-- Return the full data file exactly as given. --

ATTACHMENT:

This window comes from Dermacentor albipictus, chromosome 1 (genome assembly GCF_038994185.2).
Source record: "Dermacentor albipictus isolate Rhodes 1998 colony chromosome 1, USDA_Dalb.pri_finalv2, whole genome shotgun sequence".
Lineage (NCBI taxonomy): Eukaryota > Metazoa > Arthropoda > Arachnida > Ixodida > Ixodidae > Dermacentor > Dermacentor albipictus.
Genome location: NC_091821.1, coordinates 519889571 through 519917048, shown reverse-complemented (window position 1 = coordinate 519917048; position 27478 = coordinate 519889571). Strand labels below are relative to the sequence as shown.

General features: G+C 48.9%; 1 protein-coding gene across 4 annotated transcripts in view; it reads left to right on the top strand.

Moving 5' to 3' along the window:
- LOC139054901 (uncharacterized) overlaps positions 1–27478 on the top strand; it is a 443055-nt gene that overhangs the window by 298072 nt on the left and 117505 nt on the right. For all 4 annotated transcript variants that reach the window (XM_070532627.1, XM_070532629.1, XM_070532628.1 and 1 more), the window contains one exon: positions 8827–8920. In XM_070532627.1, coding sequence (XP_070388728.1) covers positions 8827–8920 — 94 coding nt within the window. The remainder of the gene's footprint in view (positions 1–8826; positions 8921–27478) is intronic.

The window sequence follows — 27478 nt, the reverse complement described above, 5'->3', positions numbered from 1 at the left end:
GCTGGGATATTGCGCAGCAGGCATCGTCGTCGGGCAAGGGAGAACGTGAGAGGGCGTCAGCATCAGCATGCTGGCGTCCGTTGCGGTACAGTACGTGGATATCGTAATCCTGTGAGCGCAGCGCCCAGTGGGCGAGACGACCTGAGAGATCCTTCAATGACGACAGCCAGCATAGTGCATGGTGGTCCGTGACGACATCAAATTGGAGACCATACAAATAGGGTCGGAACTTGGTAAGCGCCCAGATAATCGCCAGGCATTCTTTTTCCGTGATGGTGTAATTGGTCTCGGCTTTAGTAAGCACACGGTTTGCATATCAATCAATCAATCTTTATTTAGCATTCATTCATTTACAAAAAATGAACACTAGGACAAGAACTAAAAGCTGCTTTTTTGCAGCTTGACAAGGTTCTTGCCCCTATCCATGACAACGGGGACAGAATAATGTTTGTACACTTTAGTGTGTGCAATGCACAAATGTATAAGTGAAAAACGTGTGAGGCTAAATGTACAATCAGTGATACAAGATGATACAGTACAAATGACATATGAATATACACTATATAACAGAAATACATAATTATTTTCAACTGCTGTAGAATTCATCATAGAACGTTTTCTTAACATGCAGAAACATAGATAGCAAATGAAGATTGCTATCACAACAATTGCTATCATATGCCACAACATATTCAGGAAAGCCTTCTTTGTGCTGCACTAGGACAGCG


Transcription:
This window comes from Dermacentor albipictus, chromosome 1 (genome assembly GCF_038994185.2).
Source record: "Dermacentor albipictus isolate Rhodes 1998 colony chromosome 1, USDA_Dalb.pri_finalv2, whole genome shotgun sequence".
Lineage (NCBI taxonomy): Eukaryota > Metazoa > Arthropoda > Arachnida > Ixodida > Ixodidae > Dermacentor > Dermacentor albipictus.
Genome location: NC_091821.1, coordinates 519889571 through 519917048, shown reverse-complemented (window position 1 = coordinate 519917048; position 27478 = coordinate 519889571). Strand labels below are relative to the sequence as shown.

General features: G+C 48.9%; 1 protein-coding gene across 4 annotated transcripts in view; it reads left to right on the top strand.

Moving 5' to 3' along the window:
- LOC139054901 (uncharacterized) overlaps positions 1–27478 on the top strand; it is a 443055-nt gene that overhangs the window by 298072 nt on the left and 117505 nt on the right. For all 4 annotated transcript variants that reach the window (XM_070532627.1, XM_070532629.1, XM_070532628.1 and 1 more), the window contains one exon: positions 8827–8920. In XM_070532627.1, coding sequence (XP_070388728.1) covers positions 8827–8920 — 94 coding nt within the window. The remainder of the gene's footprint in view (positions 1–8826; positions 8921–27478) is intronic.

The window sequence follows — 27478 nt, the reverse complement described above, 5'->3', positions numbered from 1 at the left end:
GCTGGGATATTGCGCAGCAGGCATCGTCGTCGGGCAAGGGAGAACGTGAGAGGGCGTCAGCATCAGCATGCTGGCGTCCGTTGCGGTACAGTACGTGGATATCGTAATCCTGTGAGCGCAGCGCCCAGTGGGCGAGACGACCTGAGAGATCCTTCAATGACGACAGCCAGCATAGTGCATGGTGGTCCGTGACGACATCAAATTGGAGACCATACAAATAGGGTCGGAACTTGGTAAGCGCCCAGATAATCGCCAGGCATTCTTTTTCCGTGATGGTGTAATTGGTCTCGGCTTTAGTAAGCACACGGTTTGCATATCAATCAATCAATCTTTATTTAGCATTCATTCATTTACAAAAAATGAACACTAGGACAAGAACTAAAAGCTGCTTTTTTGCAGCTTGACAAGGTTCTTGCCCCTATCCATGACAACGGGGACAGAATAATGTTTGTACACTTTAGTGTGTGCAATGCACAAATGTATAAGTGAAAAACGTGTGAGGCTAAATGTACAATCAGTGATACAAGATGATACAGTACAAATGACATATGAATATACACTATATAACAGAAATACATAATTATTTTCAACTGCTGTAGAATTCATCATAGAACGTTTTCTTAACATGCAGAAACATAGATAGCAAATGAAGATTGCTATCACAACAATTGCTATCATATGCCACAACATATTCAGGAAAGCCTTCTTTGTGCTGCACTAGGACAGCG